Tuesday, October 24, 2006
Mamet Management 101
I like watching David Mamet movies. He's a screenwriter and playwright and director. I noticed him back when interesting things came out of Paul Newman's mouth in The Verdict, and the dialog in almost every movie Mamet makes is first rate.
I'm not sure he's a very deep thinker, really. He wrote a book about life in general, and he has a decidedly mundane view of matters great and small. But he has a knack, obviously buttressed by a lot of work and a diligence in observation, that makes the things he has people say in a movie sound believable. We were watching an enjoyable old Thin Man movie from the thirties the other evening, and we were all japing at the stilted dialog in it. One of the characters says: "Suddenly, I went back up the stairs to retrieve my handkerchief." By gad, people don't talk like that.
It's the seeming that's important. People don't talk like they do in any movie, good or bad. The trick is to encapsulate ideas and move the story along without calling attention to the words. It's gotta seem like something someone would say.
"What one man can do, another can do."
That's from Mamet's try at an action picture: The Edge. There's a great big bear, and it's eating the characters, and they decide to kill it. They're trying to buck up their courage to kill the bear while lost and defenseless in the wilderness. One character tells the other that Indian boys used to kill bears as a rite of passage. We can do it, because other people can do it. They repeat it over and over until they're pumped with the idea.
I'm sure Mamet got that tid-bit from some zeitgeist background noise about multi-level marketing or Men's Wilderness Bonding Retreats or Tony Robbins speeches or a ghostwritten CEO's pap book. And he used it perfectly. Management books asking"How would Attila the Hun handle this?" were all the rage at the time, after all. The man-eating bear as a management problem. Funny.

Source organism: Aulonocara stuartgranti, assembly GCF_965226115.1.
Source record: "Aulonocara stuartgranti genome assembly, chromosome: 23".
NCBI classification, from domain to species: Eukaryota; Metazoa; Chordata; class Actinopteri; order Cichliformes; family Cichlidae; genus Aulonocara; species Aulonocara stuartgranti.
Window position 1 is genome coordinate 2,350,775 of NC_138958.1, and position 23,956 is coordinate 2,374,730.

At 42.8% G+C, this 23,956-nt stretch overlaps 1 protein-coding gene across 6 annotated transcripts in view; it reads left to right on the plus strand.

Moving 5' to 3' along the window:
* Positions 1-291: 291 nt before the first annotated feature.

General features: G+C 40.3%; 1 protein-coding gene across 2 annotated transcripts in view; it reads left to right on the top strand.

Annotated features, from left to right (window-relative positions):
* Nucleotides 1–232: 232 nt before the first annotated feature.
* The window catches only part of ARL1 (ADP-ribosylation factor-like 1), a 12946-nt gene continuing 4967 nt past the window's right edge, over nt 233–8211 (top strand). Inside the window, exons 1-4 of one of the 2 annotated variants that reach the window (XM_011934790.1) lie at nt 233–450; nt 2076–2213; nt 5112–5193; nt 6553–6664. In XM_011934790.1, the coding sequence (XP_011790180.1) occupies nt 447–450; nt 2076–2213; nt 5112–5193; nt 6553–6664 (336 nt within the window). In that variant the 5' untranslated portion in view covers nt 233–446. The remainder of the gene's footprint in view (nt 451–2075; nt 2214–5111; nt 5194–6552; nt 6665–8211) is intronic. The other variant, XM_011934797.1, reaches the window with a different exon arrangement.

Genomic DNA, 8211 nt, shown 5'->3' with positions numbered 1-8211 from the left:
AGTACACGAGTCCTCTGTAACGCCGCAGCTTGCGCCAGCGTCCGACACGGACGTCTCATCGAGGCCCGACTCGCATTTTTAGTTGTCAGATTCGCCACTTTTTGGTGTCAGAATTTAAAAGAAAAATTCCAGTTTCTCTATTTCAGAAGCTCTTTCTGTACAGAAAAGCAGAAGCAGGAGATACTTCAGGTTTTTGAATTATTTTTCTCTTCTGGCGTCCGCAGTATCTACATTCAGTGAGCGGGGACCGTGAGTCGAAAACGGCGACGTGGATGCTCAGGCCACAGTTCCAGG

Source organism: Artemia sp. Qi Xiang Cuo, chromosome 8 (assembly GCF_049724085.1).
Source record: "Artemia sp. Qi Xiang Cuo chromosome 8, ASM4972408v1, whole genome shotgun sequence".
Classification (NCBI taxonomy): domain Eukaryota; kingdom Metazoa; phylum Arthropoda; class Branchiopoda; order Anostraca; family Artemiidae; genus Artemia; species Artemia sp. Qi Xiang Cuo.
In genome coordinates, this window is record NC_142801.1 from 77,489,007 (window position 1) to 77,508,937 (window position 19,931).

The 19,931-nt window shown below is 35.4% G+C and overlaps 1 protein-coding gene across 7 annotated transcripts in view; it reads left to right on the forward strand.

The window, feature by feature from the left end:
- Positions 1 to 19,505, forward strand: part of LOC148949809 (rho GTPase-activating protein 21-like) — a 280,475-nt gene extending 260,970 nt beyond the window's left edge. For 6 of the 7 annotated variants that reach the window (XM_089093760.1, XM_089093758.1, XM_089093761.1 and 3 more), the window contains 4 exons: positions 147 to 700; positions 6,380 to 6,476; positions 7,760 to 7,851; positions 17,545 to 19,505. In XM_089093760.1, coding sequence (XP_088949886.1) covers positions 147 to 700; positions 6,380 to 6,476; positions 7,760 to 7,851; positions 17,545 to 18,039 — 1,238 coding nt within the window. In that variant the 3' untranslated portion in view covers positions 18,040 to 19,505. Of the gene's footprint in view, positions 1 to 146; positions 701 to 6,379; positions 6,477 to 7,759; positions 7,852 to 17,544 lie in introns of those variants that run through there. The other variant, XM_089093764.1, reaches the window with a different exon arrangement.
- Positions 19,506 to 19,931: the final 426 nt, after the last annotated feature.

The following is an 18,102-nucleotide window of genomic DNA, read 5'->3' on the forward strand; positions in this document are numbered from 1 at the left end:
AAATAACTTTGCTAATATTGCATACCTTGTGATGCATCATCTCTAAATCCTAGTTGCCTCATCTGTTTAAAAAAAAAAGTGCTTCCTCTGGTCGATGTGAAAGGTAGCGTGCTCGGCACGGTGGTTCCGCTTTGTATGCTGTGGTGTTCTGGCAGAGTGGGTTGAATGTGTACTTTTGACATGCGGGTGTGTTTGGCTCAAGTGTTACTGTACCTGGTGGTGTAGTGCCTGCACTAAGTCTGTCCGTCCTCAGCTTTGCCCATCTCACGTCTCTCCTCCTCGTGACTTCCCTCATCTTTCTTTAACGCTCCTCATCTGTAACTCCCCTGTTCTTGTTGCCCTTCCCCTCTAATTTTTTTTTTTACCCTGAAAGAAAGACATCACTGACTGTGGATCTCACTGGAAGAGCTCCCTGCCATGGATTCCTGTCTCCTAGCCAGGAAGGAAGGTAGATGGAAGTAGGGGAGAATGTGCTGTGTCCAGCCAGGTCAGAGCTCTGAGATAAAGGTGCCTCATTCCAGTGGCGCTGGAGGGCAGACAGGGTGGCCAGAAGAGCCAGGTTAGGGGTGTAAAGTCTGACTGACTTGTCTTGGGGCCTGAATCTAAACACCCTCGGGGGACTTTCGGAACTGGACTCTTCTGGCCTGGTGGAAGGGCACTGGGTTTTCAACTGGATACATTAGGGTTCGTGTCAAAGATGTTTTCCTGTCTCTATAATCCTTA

Anyway, that slogan is interesting, because it doesn't apply to me, really. Who can I mimic, exactly?
I don't know of anybody that's doing what I'm doing, business-wise. I'm making this up as I go along. So there's a problem whenever you try to explain what you're doing, whether it be to a customer or a bank or your wife or your kids or whoever. People want to know which mental manila folder they keep in their head for various kinds of people you fit into. And you don't fit anywhere.
So you're out on the edge of the map. Here Be Monsters is all it says. What do you do?
You think small, is all. No, not about big things. Strategic thinking for all business is all out there on the edge of the map. Think small for the small stuff, I say.
Break your big, hairy thing into little component parts, and surely most of those component parts are things other people have done before. You can figure out how other people do things, maybe improve on them, or better yet --find a way to make them superfluous, and soon the little things falling into place allow you to make progress on the big thing, the thing not on the shelf at the library yet.
Google was started in a garage, same as Disney, same as a lot of other big important things these days. Somewhere early along the way, someone noticed that office space in garages is cheaper than in office buildings. A small thing. Paid off big.
What one man can do, another can do; all day long. I'll raise my hand when you're innovative.